# Help on calculating credit card interest

Below is a summary of my current statement Apr 21 2019 - May 2019:

The APR is 25.24% I had a promotional 0% APR till Apr 20.

I have tried my best to calculate the interest mentioned but I simply cannot get it right. I know the balance subject to the interest rate was \$1217.95. Can someone help me figure out how this \$1217.95 was calculated OR how the interest summed up to \$25.26 based on the daily transactions.

• How did you arrive at the amount \$1217.95 as the balance subject to interest? May 21, 2019 at 21:52
• @perennial_noob: It's probably printed on his statement, "Average Daily Balance subject to Interest" May 22, 2019 at 4:21
• Now that your 0% is done, 25% APR is pretty high by today's standards unless you have low credit scores (deemed higher risk) or made late payment, exceeded credit limit, etc. Pay off the balance ASAP or get a better card if your credit will allow that. May 22, 2019 at 19:27

From your question it seems like you are attempting to calculate the total interest based on one cut-off amount whereas credit cards calculate the interest on a daily basis. They arrive at DPR (Daily Periodic Interest Rate) by either dividing your Annual Percentage Rate (APR) by 360 or 365.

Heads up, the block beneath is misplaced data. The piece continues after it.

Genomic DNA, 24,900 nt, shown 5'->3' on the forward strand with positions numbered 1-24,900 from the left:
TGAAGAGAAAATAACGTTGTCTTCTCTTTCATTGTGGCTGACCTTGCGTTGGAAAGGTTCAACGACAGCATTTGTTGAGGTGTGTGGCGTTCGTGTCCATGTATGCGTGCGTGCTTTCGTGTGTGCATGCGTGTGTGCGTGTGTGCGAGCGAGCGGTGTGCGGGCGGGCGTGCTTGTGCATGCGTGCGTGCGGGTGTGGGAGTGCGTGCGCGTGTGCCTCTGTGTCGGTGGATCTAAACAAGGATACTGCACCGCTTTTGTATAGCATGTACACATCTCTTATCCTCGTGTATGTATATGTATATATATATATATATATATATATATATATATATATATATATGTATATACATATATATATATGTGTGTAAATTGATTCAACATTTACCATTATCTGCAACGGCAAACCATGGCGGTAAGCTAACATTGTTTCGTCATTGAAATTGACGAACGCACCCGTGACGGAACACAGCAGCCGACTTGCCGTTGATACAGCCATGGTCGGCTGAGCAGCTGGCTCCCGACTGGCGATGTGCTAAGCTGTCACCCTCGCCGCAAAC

So in your case it is `0.071%` or `0.069%` based on how your card company calculated it. This is used to find the interest on the previous unpaid balance. Remember, also, that there is a cutoff (usually mentioned by the company, for ex, midnight of a date at Eastern Time). So it may look like you paid on a given day (based on your transaction time in the time zone) but it reflects as payment on the following day if it is after the deadline specified.

For ex, if at the end of the first day of your 0% APR expiry your balance is \$1000, then assuming 365, your interest for that day is going to be \$0.69. If you maintain this same balance until the next billing cycle the interest you'll end up paying will be (assuming 30 days in that month), \$20.7 (and odd cents).

If on the 10th day you spent another \$1000 then your interest for the first 10 days is the same but your interest for the last 20 days each day will be \$1.38 and your total interest will be \$34.5

So on a day to day basis you accumulate interest which gets summed up on the day the statement is finalized. That is how they arrived at \$25.XX

In the same excel sheet you could create another column that calculates the DPR and add it up. You may be off but that again depends on when the cutoff starts and ends.

To calculate your average daily balance, you have to calculate the balance on your account for each day in the billing period. Then add all these up and divide by the number of days in the billing period.

Bear in mind that if you don't have any changes to your balance one day, that day still "counts". The balance for that day will be the same as the balance for the previous day. So in your example above, your balance for April 17 will be the same as your balance for April 16, April 21 is the same as April 20, etc.

You also have to know exactly which days are included in the billing period. This should be printed on your statement. A credit card bill is typically for about 30 days, sometimes a day or two more or less depending on how they do their schedule, so you should have about 30 numbers to average together.